‘Things just got crazy very quickly’

Nanaimo student assaulted during Vancouver riot recovers

The Bossons

The Bossons

It has been two weeks since Vancouver’s shattered downtown has been cleaned up, the burned out cars removed, and the shop windows restored following the June 15 Stanley Cup riot, but a new voice has emerged to tell her story of what happened that night.

It’s not that Nanaimo resident and Wellington Secondary School student Chelsea Bossons wanted to wait this long to speak, it’s just that she couldn’t – her jaw was wired shut since being sucker-punched by a 220-pound man among the chaos.

It took three hours of emergency surgery at St. Paul’s Hospital to re-attach her jaw at both hinge points and insert plates to reinforce her shattered chin.

She spent the night alone – her parents Todd and Kathy received a call at 10:20 p.m. from the hospital on the night of the riot, but were forced to wait until the morning of June 16 – with tubes emanating from her nose and ribbons of blood streaming down her bruised cheeks. She swallowed so much blood after being hit she spent the balance of the night throwing it up.

It wasn’t the way what was supposed to be a night of celebration was intended.

Bossons, 17, and six friends travelled to Vancouver to watch one of the big screens set up for Game 7. As it became evident the Canucks would lose, Bossons said the cheering turned to boos, but there was no evidence chaos would soon rule the streets.

“Things just got crazy very quickly,” she said. “Suddenly there was a car burning right in front of us. People started pushing. My friends and I, we all locked arms to try and stay together, but it was impossible. We tried to get down side streets to escape but the police kept pushing us back into the crowds.”

Among the crowds, Chelsea’s group accidentally bumped into a group of young men, who took exception and punched one of her female friends in the back of the head before the crowd swept them apart.

In a matter of minutes, Chelsea and her friends became separated. Panicked, she tried to call her parents, but massive cellphone demand from the event restricted any communication.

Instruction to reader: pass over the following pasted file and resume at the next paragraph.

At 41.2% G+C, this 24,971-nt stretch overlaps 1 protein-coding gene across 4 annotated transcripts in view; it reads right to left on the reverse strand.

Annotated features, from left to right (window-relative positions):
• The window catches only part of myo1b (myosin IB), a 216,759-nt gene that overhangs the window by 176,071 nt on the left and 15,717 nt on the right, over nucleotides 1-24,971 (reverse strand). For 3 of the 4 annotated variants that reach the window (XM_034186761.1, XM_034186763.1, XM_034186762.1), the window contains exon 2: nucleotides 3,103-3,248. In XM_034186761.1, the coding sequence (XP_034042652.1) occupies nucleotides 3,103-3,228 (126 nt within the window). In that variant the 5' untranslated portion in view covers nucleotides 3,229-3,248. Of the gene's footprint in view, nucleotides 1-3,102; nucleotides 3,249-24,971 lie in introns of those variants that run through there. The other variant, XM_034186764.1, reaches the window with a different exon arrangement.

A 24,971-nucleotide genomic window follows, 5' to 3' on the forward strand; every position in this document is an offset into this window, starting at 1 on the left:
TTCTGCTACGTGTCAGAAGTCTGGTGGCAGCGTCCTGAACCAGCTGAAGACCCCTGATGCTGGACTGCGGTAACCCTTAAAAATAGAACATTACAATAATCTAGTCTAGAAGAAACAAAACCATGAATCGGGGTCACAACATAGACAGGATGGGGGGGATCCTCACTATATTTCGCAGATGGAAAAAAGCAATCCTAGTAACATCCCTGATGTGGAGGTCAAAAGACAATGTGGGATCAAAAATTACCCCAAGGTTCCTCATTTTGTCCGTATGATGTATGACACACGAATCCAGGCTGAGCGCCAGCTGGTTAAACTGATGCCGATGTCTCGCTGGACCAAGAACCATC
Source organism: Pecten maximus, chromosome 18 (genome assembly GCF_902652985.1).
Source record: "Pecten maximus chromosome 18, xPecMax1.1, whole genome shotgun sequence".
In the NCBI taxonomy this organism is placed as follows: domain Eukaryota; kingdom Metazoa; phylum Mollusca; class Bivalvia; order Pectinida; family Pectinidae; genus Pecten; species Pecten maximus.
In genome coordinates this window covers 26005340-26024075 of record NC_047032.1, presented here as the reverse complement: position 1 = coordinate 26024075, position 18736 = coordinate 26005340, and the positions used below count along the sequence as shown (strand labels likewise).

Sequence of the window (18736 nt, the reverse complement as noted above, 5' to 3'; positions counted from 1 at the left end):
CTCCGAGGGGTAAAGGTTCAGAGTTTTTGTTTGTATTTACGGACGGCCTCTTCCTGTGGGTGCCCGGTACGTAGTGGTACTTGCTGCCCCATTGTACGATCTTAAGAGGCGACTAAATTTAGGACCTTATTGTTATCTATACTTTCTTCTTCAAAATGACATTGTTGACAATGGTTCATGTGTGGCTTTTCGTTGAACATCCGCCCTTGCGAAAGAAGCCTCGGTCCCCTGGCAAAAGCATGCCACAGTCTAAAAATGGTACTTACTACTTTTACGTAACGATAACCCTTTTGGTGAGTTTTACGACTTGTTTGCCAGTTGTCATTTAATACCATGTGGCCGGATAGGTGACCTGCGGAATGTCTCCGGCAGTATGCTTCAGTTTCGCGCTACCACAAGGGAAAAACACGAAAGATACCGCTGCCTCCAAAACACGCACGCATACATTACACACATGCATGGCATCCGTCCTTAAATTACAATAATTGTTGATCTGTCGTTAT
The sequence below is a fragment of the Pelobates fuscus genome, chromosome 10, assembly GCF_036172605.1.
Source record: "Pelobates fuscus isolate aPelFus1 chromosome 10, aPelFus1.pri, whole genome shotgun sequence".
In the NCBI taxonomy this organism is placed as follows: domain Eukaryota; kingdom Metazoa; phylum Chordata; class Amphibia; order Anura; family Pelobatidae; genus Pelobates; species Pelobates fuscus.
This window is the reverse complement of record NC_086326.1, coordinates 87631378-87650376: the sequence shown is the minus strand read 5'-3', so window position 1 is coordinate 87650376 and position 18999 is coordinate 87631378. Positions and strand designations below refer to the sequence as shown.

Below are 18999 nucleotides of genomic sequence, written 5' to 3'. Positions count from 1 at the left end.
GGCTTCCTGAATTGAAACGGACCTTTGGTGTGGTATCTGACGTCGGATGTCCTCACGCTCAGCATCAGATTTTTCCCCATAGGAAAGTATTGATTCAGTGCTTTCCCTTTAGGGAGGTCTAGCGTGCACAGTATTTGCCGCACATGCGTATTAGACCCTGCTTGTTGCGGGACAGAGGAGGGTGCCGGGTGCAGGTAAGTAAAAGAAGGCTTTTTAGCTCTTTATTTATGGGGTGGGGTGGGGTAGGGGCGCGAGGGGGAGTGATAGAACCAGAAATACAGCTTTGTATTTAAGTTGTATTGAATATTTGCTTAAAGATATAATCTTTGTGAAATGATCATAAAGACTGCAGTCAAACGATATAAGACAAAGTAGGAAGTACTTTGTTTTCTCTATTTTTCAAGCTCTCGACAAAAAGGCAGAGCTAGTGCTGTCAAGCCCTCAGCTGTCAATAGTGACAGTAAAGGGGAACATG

“She got through once for just a few seconds and all I could hear her say was ‘I don’t know what to do, I don’t know what to do,'” said Todd. “We saw what was going on on TV and we knew she was in trouble and there was nothing we could do about it.”

Chelsea somehow managed to reunite with one male friend after 20 minutes on Georgia Avenue and together they tried to go home. That’s when the men they had bumped into earlier reappeared.

“I was in mid-sentence, telling them to leave us alone when he hit me,” said Chelsea. “I never saw it coming.”

The single punch knocked her unconscious.

The attacker is described as in his mid-20s, 5-foot-10, 220 pounds and possibly of East Indian heritage. He has short, dark curly hair, deep sunken eyes with dark rings around them and was wearing a ball cap and white T-shirt.

Const. Jana McGuinness, spokeswoman for the Vancouver Police Department, wrote in an e-mail to the News Bulletin that assaults are investigated by the force’s robbery and assault squad, not the Integrated Riot Investigation Team.

“Our foremost priority is protecting life and ensuring public safety,” she wrote.

Paramedics were quickly on the scene and rushed Chelsea to hospital, but no friends were allowed to go with her. Angry and frustrated, her friend tried to track down the assailants.

He found them, but when he realized he was outnumbered six to one, he turned and ran. He was chased by at least one of them, who produced a knife and slashed his arm in four places as he tried to escape. His efforts earned him 18 stitches.

“There was an overwhelming feeling of helplessness,” said Kathy, who sat through the night with her husband worrying before catching the first ferry to Horseshoe Bay Thursday morning. “It should have been a good adventure, a positive experience. The kids had arranged rides, there was a mix of boys and girls, we knew they would look out for each other.”

Scared, in pain and alone, Chelsea waited in her hospital bed for her morning surgery. One St. Paul’s nurse, a Wellington graduate, stayed with her to provide some comfort for three hours, a gesture Chelsea said she won’t forget.

As news travelled through her community of what happened, cards and flowers began to arrive. Her brother Josh, a Grade 7 student at Rock City School, rallied classmates and to create get-well cards.

“That made me cry a little bit,” said Chelsea.

Since returning home, she has had to visit Nanaimo Regional General Hospital’s emergency room at least twice – once for weight loss and the other because the wires were digging into her cheeks. She’ll be on a liquid diet until at least July 7, when the wires are scheduled to come out.

Chelsea said she won’t let the experience keep her from doing the things she wants.

“It was scary, and I don’t ever want to experience that kind of pain again. But I don’t hate Vancouver,” she said.

Vancouver police continue to provide resources to find people responsible for the riot.

According to a press release Tuesday (June 28), the Integrated Riot Investigative Team is poring over thousands of photos and have catalogued 4,000 e-mails in an attempt to identify suspects involved in 120 separate incidents of rioting and looting. Since June 15, 24 people have turned themselves over to police.

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